Just back from extended travel, Eric Maki spoke to us about working at TRS.
Position: Managing Principal Engineer
Location: Tampa Bay, Florida
TRS Employee-Owner Year Started: 2007
Specialties: Engineering; equipment fleet management; procurement; optimization
Education: Bachelor’s Degree in Engineering from the University of Florida
TRS Group: What single thing have you been most proud of during your time at TRS?
Eric Maki: One thing? I’m not sure. What do most people say to a question like that?
TRS: It’s meant to get you thinking. Some people have specific projects or accomplishments they point to. For others, it’s not one thing, but a lot of things.
Eric: What I really enjoy doing is more on the optimization side and trying to figure out what we can do to make our processes better.
We had a phone call earlier today where we talked about a new electrical resistance heating (ERH) optimization tool that Emily [Crownover] has been working on with Mark Boulos, another TRS engineer. We’re adding current transducers (CTs) to our electrodes so we can see real time current, which helps optimization. That’s my favorite kind of work.
It’s sort of funny. I get excited when things aren’t going right. I get to make them work.
TRS: Can you think of a specific instance when you discovered how to optimize one of our technologies or a time when you had a real challenge in front of you and figured it out?
Eric: It’s an evolving thing. We received the OptiFlux patent, which is about optimizing our water drip system, about two years ago. We’re now using it to great effect. Keeping the electrode interface with soil moist improves performance and lowers costs. The OptiFlux patent is all about using the measured current. We developed these current monitors that give us the ability to add just the right amount of water. We have gotten to the point where we’re using the drip control to its full capacity.
I’m not saying it’s all me. There are engineers and operators on the job that are implementing it. My role is to identify ways that we can do a better job and provide that information to our people where they can use it.
Emily develops the tools and I’m an optimization resource.
TRS: How do you and Emily work together? Do you spend a lot of time collaborating?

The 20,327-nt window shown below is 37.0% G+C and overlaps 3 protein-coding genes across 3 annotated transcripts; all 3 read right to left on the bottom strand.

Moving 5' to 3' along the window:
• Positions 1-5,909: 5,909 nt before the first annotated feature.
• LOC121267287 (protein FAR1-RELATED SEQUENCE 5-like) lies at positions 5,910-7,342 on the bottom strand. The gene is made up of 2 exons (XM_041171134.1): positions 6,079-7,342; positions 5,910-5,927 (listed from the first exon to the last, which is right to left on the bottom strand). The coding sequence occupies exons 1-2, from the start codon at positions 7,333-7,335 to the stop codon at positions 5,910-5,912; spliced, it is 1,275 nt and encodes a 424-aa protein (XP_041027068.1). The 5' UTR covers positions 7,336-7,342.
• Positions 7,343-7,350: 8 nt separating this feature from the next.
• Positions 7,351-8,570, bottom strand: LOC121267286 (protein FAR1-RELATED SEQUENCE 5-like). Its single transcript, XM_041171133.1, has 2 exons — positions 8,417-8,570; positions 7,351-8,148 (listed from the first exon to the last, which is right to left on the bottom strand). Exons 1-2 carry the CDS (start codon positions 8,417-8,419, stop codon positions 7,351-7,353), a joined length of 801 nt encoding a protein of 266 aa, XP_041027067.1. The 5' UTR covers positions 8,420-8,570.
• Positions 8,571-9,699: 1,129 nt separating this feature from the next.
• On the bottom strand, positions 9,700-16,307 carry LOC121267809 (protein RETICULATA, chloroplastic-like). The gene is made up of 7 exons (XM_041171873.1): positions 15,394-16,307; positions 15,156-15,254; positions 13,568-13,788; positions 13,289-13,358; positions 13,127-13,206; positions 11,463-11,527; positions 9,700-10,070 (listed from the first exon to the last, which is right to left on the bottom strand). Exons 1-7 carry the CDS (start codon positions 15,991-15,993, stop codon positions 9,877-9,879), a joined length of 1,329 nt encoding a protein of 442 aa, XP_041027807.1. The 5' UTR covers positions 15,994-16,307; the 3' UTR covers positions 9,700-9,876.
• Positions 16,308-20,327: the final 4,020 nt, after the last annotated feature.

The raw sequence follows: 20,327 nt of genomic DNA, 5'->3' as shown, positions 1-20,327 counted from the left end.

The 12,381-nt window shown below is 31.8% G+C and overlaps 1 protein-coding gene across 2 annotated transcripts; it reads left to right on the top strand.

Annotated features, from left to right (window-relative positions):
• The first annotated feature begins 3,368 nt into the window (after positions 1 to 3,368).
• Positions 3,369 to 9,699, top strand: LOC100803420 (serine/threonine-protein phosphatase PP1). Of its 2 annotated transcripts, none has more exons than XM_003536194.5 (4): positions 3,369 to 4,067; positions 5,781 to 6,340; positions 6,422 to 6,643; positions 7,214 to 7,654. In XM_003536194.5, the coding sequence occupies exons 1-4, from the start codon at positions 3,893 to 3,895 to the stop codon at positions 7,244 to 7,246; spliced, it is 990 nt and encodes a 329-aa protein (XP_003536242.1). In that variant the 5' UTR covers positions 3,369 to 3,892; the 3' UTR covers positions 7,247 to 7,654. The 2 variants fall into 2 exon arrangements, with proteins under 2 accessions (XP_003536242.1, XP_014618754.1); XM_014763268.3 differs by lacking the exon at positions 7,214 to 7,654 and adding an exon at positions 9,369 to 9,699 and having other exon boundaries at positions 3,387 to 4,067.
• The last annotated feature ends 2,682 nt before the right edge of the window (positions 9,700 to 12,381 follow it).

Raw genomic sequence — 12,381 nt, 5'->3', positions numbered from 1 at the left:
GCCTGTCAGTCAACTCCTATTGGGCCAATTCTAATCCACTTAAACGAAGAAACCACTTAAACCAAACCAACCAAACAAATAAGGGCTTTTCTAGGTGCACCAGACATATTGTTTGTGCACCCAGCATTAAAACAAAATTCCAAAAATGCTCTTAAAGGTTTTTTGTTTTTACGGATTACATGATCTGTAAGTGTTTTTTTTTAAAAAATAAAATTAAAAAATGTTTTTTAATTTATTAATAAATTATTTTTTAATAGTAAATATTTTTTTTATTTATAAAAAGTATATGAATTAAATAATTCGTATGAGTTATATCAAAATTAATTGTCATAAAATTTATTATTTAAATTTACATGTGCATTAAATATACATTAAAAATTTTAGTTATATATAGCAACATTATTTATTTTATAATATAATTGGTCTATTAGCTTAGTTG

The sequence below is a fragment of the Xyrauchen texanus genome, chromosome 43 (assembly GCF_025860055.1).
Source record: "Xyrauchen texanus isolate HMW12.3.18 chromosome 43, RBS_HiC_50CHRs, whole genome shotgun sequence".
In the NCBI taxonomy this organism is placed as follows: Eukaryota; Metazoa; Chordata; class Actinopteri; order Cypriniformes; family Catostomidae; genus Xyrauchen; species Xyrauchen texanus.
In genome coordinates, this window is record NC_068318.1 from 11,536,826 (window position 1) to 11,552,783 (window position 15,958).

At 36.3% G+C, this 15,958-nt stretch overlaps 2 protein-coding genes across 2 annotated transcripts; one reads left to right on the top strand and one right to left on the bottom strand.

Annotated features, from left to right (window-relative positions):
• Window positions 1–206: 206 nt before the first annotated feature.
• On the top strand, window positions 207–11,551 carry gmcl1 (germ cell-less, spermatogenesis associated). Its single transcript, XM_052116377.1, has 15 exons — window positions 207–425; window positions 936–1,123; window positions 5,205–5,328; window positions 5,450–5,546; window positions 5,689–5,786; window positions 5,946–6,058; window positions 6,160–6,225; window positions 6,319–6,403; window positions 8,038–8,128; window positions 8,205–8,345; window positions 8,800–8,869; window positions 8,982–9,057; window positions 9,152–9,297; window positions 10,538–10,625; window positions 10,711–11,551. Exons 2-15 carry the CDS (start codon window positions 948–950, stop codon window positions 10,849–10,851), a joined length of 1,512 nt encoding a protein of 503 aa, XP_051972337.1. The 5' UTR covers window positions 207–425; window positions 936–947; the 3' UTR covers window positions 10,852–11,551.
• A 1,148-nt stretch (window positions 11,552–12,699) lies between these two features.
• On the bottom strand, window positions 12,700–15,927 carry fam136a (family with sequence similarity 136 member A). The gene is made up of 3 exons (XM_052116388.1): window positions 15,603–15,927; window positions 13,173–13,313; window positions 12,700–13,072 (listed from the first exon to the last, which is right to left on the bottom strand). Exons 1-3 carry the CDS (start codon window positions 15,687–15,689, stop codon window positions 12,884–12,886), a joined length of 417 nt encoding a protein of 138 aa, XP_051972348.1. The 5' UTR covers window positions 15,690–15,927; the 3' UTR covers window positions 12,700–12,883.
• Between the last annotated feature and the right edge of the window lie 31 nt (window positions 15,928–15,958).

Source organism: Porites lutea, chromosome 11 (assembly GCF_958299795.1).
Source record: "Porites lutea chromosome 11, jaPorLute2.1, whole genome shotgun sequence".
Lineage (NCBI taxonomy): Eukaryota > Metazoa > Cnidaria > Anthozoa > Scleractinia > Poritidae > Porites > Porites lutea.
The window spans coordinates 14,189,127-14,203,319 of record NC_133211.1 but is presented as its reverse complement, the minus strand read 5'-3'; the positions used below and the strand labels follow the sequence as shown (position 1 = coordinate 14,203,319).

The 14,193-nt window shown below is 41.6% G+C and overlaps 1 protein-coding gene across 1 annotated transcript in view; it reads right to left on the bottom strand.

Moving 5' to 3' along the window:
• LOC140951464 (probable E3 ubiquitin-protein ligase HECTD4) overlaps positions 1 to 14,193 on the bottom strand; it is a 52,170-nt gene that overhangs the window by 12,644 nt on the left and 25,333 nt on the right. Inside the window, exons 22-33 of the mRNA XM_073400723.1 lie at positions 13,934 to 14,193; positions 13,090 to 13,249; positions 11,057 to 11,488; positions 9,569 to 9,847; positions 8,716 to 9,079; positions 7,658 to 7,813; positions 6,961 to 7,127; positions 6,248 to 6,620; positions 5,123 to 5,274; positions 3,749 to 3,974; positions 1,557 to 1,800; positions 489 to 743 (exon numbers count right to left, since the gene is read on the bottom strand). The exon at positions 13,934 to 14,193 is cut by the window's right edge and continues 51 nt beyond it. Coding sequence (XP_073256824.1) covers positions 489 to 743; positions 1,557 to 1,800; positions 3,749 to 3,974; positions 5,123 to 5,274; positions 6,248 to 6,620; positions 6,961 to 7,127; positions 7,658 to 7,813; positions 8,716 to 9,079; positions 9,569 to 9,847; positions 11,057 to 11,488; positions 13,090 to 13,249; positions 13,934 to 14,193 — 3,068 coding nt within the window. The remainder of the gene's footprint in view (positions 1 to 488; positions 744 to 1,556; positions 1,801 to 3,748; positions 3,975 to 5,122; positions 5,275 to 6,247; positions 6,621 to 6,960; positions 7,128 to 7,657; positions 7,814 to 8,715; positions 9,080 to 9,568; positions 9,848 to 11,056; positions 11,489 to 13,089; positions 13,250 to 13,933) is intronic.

Eric: Usually I’m doing spot reviews because my focus is the equipment side of it, but I do get involved in providing recommendations to project teams. The research team has been working hard to try to create this tool that we’re sharing with the rest of the company.
TRS: How did you find this role?
Eric: My first job out of school was at a company that did subsurface remediation. So, I’ve been doing this kind of remediation work pretty much my whole career. Through that, I have a pretty good handle on vapor recovery and vapor treatment.
I’m an environmental engineer by degree. At my first job, I spent a lot of time with oxidizers and was frustrated because they often didn’t work. I learned to read electrical schematics and start the trouble shooting there. If something’s wrong, I want to understand why it’s not working and figure out how to fix it.
Remediating underground is difficult. You can’t see what’s going on. We hypothesize why we’re seeing what we’re seeing. In the early days, we had some electrode failures. We figured out why and now we’re at the point where we’re just fine tuning the process.
TRS: Is the desire to fix things that are broken something that came about for you at a young age?
Eric: I don’t have any childhood stories of me doing anything dramatic. I wasn’t the best student in high school. I hit my stride in college. My dad wanted me to be a civil engineer, but that wasn’t really getting me excited. It was the right area, but environmental is what got me excited about engineering.
Environmental remediation was kind of a hot field when I got out of school. I’d like to think I had a great dream, but that’s how I ended up here. Chris Thomas (Director of Operations) and I started here on the same day. I was excited about heating the ground. After a few years, I left and spent five- or six-years doing consulting and decided it wasn’t for me. I really liked doing the soil heating, so I ended up calling Chris and came back.